If the assignment is due by the end of class, you can close the assignment at the end of the period and it locks students out! Is the assignment a bell ringer? Set it to close after 10 minutes. I like using this on tests or quizzes that have to be done by the end of the period or for assignments due on a certain date. You can reopen assignments as students need more time. 

So Many Options After Submitting Work

First of all, GoFormative saves all of students’ work as they type it. No need for them to submit it if they’re not done. But, you have a lot of options regarding submission. You can allow them to submit and make edits, or have it hidden from their dashboard completely after they submit it. You can select to have a score shown right away or after it closes. One of the settings lets you show students the correct answers after submission.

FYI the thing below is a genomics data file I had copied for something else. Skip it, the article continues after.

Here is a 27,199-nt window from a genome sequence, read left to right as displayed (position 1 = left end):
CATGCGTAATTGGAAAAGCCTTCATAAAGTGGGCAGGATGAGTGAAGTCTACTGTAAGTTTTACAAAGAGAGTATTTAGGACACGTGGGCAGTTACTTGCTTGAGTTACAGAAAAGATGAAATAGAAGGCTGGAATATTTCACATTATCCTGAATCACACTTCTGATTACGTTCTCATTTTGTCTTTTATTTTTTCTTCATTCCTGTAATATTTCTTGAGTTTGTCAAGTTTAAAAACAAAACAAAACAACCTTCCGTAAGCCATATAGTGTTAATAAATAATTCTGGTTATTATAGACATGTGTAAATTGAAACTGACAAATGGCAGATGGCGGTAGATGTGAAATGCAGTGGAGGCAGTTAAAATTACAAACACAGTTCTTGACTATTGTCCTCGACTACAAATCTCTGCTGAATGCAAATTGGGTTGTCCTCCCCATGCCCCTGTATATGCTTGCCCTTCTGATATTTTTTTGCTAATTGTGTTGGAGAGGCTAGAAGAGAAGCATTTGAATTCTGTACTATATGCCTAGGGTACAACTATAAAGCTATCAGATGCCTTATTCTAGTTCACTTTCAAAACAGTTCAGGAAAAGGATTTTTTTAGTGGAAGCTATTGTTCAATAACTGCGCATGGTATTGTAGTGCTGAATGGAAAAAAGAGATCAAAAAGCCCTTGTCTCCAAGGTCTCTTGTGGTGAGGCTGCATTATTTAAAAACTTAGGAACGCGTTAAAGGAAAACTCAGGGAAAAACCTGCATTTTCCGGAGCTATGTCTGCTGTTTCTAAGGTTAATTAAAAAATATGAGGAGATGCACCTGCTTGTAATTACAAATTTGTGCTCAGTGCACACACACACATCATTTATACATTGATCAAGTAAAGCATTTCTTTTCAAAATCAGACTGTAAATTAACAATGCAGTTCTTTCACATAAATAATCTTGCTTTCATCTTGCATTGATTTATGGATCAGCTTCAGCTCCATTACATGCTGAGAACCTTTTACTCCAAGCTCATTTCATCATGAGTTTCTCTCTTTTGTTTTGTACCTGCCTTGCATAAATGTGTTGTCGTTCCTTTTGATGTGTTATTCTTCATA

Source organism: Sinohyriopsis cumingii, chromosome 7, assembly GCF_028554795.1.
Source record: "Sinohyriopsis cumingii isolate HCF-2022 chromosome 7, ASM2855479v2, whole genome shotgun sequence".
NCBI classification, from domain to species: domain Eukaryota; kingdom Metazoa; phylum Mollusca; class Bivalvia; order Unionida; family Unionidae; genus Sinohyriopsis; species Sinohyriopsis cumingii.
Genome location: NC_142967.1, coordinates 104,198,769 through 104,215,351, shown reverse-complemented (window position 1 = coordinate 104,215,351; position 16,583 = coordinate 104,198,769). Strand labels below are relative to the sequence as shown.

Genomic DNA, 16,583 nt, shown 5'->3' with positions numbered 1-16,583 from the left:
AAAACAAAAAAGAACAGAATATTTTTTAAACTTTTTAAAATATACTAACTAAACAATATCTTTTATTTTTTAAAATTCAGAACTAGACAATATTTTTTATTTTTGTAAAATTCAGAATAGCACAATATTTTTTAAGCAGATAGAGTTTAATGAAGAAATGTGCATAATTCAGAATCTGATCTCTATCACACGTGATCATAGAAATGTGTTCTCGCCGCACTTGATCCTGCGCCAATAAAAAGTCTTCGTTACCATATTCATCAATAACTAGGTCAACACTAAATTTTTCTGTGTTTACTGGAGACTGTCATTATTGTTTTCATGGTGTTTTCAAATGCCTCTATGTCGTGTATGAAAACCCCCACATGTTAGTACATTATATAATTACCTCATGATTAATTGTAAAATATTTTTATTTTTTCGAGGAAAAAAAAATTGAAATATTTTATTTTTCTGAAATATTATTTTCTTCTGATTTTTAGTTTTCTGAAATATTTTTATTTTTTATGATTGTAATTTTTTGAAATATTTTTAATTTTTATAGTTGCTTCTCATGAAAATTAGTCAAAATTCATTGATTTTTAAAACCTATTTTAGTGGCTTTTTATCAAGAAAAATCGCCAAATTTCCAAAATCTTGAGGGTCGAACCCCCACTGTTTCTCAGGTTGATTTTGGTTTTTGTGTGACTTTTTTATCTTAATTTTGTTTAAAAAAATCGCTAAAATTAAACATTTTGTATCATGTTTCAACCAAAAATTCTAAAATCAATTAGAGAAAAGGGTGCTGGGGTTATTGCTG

I particularly like the release answer feature for distance learning. It gives kids feedback very quickly and they could see what they did wrong. There were some assignments I was able to go over with them, but this was great in a pinch for a quick assignment.

It’s the best digital tool

I am telling you again, this is the best digital tool I’ve found for my classroom. Whether you are distance learning or back on campus, you need GoFormative. 

Check it out here to try the premium version for 30 days. Don’t just go with the free version… really try the premium! Like I said in my first post, I’m not getting any kickback for sharing this. I just love it that much.

GoFormative changed my teaching and you have to try it!

Sitting at table with iPad

Digital Learning, Middle School

Navigating Conflict on Your Campus